The 2013 Fusion borrows heavily from the design of the Ford Evos concept car.

We also had a brief drive in the 1.6-liter EcoBoost version of the 2013 Ford Fusion and found that higher-mileage offering nearly as impressive.  While acceleration is understandably less aggressive the trade-off is still better fuel economy – which reaches a full 37 mpg on the Highway in versions equipped with the 6-speed manual.  Mileage drops to 36 with the automatic – unless you pay another $295 for the optional auto stop/start system.

That hybrid-derived technology automatically shuts the engine off when you’re idling at a stoplight or in a fast food line then fires it back up when you lift your food off the brake. By Ford’s estimate the typical motorist should reduce fuel consumption by 3.5% with the feature, though auto stop/start can yield as much as 10%, it predicts, in heavy urban use.

To our pleasant surprise, the stop/start system is delightfully transparent — especially when compared to the disruptive version in the new BMW 3-Series.

Fuel economy is one of the big battlegrounds in the 2013 midsize sedan segment.  And with the launch of the Fusion Hybrid Ford is hoping to capture the high ground.  With the conventional 1.6-liter engine, it lags just one mpg behind Nissan Altima.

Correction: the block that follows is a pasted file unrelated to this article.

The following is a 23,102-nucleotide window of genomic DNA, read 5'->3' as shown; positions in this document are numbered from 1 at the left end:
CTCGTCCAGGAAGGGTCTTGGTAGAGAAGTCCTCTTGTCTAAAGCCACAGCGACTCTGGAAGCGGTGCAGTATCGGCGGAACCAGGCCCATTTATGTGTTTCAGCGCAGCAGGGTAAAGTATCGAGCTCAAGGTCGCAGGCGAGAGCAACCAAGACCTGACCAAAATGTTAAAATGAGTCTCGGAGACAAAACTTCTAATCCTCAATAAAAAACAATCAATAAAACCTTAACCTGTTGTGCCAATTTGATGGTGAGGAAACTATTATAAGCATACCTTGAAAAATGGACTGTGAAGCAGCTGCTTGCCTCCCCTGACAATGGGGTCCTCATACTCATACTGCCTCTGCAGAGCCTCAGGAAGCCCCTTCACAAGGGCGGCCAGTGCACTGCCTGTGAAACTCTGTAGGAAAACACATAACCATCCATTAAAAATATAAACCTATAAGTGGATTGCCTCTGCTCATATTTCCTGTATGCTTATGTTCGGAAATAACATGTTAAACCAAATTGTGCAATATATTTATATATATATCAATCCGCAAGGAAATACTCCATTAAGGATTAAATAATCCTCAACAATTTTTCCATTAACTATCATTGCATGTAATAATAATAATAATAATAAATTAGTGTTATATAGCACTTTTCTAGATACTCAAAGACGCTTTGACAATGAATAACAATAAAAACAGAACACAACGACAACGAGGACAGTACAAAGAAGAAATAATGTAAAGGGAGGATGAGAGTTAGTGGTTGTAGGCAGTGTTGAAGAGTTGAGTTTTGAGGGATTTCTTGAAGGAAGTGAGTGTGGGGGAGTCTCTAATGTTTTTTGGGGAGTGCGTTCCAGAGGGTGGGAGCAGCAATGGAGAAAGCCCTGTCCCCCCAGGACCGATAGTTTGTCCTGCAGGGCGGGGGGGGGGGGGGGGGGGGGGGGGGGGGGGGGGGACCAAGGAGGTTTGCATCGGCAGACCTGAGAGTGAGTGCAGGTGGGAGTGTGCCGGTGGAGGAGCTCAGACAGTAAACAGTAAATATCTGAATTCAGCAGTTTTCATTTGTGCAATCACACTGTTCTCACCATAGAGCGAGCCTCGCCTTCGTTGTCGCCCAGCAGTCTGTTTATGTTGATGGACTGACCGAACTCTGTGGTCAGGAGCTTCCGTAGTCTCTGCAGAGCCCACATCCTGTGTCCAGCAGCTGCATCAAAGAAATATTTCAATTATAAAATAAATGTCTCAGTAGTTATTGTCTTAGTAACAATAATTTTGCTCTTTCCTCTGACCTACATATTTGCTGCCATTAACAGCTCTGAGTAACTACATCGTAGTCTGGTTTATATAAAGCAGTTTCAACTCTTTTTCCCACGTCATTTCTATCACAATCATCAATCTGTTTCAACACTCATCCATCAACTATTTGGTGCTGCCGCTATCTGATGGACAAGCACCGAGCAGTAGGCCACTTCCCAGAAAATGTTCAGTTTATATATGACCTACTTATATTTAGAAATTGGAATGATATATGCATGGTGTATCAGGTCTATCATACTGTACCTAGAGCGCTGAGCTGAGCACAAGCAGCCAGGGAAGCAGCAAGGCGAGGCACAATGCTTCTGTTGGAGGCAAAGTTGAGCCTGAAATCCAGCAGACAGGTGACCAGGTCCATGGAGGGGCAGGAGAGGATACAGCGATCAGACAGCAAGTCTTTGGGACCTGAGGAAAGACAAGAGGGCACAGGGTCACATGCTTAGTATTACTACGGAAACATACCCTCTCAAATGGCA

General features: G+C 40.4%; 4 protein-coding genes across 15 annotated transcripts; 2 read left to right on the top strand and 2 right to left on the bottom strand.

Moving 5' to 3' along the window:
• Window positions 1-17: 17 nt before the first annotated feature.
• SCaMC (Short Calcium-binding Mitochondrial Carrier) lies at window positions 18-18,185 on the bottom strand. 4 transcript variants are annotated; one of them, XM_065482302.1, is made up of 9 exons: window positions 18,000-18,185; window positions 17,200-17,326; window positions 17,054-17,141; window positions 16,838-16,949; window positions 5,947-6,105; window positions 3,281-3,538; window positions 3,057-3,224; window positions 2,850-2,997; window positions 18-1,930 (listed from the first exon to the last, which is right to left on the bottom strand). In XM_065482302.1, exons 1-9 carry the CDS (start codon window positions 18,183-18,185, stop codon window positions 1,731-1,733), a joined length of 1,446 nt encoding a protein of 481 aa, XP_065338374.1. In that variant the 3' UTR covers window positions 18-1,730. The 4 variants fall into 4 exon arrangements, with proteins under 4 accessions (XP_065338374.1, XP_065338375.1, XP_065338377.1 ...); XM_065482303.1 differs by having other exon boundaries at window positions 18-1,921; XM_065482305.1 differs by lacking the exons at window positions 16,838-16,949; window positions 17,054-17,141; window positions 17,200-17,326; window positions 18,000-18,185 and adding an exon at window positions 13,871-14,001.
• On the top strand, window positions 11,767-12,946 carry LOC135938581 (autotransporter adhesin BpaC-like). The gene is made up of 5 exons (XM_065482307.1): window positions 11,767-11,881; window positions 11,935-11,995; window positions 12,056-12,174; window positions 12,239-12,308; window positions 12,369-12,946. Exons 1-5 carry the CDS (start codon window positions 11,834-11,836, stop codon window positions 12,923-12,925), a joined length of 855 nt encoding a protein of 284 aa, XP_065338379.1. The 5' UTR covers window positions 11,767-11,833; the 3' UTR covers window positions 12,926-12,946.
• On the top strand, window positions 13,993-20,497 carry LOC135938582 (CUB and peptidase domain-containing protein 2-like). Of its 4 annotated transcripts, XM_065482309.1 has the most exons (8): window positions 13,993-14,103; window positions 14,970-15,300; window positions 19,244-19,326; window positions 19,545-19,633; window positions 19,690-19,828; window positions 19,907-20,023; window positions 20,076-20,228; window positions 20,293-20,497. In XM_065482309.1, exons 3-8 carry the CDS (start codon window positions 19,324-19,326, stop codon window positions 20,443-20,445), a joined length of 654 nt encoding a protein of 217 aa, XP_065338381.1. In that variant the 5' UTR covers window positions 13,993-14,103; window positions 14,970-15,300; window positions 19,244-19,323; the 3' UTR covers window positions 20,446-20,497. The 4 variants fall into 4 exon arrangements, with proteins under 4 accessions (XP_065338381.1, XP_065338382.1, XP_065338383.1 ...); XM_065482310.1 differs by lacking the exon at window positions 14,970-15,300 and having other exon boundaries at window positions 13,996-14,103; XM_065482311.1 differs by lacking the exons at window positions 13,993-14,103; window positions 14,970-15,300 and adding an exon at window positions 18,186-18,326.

But mileage alone won’t determine success in the competitive segment – which also includes the new Honda Accord and Chevrolet Malibu and another version of the Toyota Camry which was itself updated for 2012. And Ford is clearly hoping that with its range of features and its striking design it will move up in the segment pecking order.

Ryan Seacrest has signed up as Fusion's spokesman.

If there’s a downside, Ford also has one of the more expensive models, though the list of standard features should soften the blow.  The 2.0-liter EcoBoost version we drove came in at $25,950.

On the whole, Fusion is a pleasantly appealing surprise, a car that meets or exceeds what you might expect in the mainstream midsize sector, whether you’re looking at fuel economy, features or road manners.  Add the striking good looks and Ford has a new sedan that more than rivals the best-in-class and anything it has brought to market since the first Taurus.